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Quite the World, Isn't It?

Detroit, the Census, and the responsibility of a nation

A house near Detroit's Chandler Park.
The 2010 Census counts for Michigan were released last week, and it showed the City of Detroit with 714,000 residents, some 100,000 less than most predictions and 1.1 million fewer people than its peak of 1.8 million in 1950.

That collapse of Detroit is the subject of the current book project, which I'm sending off to the publisher in a few days (it's done, just have a couple of bits to clean up). But I took a break last week to write an opinion piece for the Los Angeles Times about Detroit, touching on some of the grand pressures that have made it what it is. From the article:
"The collapse of Detroit has roots in intentional de-industrialization by the Big Three automakers, which in the 1950s began aggressively spider-webbing operations across the nation to produce cars closer to regional markets, and to reduce labor costs by investing in less labor-friendly places than union-heavy Detroit. Their flight was augmented by government policies that, in the 1970s and 1980s particularly, forced municipalities and states to compete with each other for jobs by offering corporate tax breaks and other inducements to keep or draw business investments, a bit of whipsawing that helped companies profit at the expense of communities.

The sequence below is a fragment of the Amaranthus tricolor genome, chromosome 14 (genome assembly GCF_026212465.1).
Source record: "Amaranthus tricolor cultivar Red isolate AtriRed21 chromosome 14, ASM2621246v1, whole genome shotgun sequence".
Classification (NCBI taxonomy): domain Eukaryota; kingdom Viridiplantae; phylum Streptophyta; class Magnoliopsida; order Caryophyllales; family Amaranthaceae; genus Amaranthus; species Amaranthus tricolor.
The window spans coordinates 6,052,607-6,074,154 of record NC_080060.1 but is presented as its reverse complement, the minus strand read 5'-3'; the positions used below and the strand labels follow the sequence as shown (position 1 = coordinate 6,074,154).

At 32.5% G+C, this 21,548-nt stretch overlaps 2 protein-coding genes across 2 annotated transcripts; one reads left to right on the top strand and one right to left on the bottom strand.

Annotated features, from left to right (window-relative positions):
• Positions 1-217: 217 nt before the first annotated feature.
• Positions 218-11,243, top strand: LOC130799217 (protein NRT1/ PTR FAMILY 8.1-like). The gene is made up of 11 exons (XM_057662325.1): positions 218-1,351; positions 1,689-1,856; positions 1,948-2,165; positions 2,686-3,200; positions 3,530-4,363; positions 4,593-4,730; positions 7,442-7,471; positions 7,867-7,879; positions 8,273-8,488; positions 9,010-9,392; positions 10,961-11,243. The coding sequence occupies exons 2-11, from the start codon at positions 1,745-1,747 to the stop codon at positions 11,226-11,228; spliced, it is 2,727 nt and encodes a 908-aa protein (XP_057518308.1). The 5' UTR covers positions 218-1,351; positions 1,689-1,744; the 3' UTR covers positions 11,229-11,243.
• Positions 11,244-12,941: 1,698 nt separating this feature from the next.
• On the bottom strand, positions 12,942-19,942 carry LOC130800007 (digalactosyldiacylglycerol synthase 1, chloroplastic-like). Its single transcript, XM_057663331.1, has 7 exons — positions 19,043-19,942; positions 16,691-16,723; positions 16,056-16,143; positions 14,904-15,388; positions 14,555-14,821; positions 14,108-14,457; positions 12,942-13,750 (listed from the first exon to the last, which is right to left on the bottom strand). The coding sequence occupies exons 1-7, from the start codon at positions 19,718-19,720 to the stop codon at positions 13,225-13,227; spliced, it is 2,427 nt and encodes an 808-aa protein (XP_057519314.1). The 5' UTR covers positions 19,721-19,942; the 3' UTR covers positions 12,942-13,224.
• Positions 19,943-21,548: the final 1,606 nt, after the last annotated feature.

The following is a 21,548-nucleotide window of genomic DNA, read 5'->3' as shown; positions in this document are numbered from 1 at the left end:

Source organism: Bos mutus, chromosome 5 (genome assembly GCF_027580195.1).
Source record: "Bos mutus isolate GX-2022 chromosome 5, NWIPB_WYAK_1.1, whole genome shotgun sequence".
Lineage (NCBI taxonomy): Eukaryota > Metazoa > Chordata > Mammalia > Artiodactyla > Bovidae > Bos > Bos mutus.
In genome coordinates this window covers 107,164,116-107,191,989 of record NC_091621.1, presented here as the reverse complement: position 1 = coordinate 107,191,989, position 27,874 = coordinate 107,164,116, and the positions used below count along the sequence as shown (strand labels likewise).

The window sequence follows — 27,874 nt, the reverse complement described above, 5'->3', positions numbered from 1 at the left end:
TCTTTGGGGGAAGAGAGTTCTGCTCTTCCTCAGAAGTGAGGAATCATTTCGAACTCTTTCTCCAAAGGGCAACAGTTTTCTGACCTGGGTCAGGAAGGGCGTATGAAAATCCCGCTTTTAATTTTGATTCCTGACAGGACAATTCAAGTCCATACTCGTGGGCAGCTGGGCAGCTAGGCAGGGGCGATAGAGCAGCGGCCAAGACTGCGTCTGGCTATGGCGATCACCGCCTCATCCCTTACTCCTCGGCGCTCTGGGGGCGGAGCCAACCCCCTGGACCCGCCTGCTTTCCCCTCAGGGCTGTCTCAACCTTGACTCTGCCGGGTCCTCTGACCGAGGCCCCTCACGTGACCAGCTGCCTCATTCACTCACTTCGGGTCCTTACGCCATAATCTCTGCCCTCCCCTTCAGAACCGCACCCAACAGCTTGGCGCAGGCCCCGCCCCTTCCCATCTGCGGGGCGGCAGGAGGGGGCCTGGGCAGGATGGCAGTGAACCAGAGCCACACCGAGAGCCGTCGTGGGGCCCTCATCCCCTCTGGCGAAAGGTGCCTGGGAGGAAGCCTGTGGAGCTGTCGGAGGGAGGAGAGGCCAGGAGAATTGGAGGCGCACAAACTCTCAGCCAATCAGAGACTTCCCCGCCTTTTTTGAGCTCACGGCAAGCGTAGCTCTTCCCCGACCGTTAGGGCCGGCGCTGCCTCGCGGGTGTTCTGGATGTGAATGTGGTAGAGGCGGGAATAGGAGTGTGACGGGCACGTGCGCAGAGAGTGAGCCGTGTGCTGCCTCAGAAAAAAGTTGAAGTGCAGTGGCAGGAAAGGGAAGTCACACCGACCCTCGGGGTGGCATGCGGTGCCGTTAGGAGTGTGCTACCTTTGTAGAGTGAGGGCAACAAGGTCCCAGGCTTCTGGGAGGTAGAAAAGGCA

"Racism plays a significant role too. Detroit's white flight exploded in the 1950s and '60s, after courts struck down local and federal policies that had allowed segregated housing. That was followed by middle-class flight on the part of blacks and whites as crime endemic to high-poverty, high-unemployment neighborhoods began spreading. It's significant to note that Detroit's inner-ring suburbs have been picking up African American populations as young Detroit families seek safety, stability and more reliable schools. As they run out of the city, its vast socioeconomic problems become even more distilled, more pronounced."
I encourage you to read the whole piece in this morning's LA Times. It really is a national disgrace, and a national indictment, to see what we have let Detroit become.
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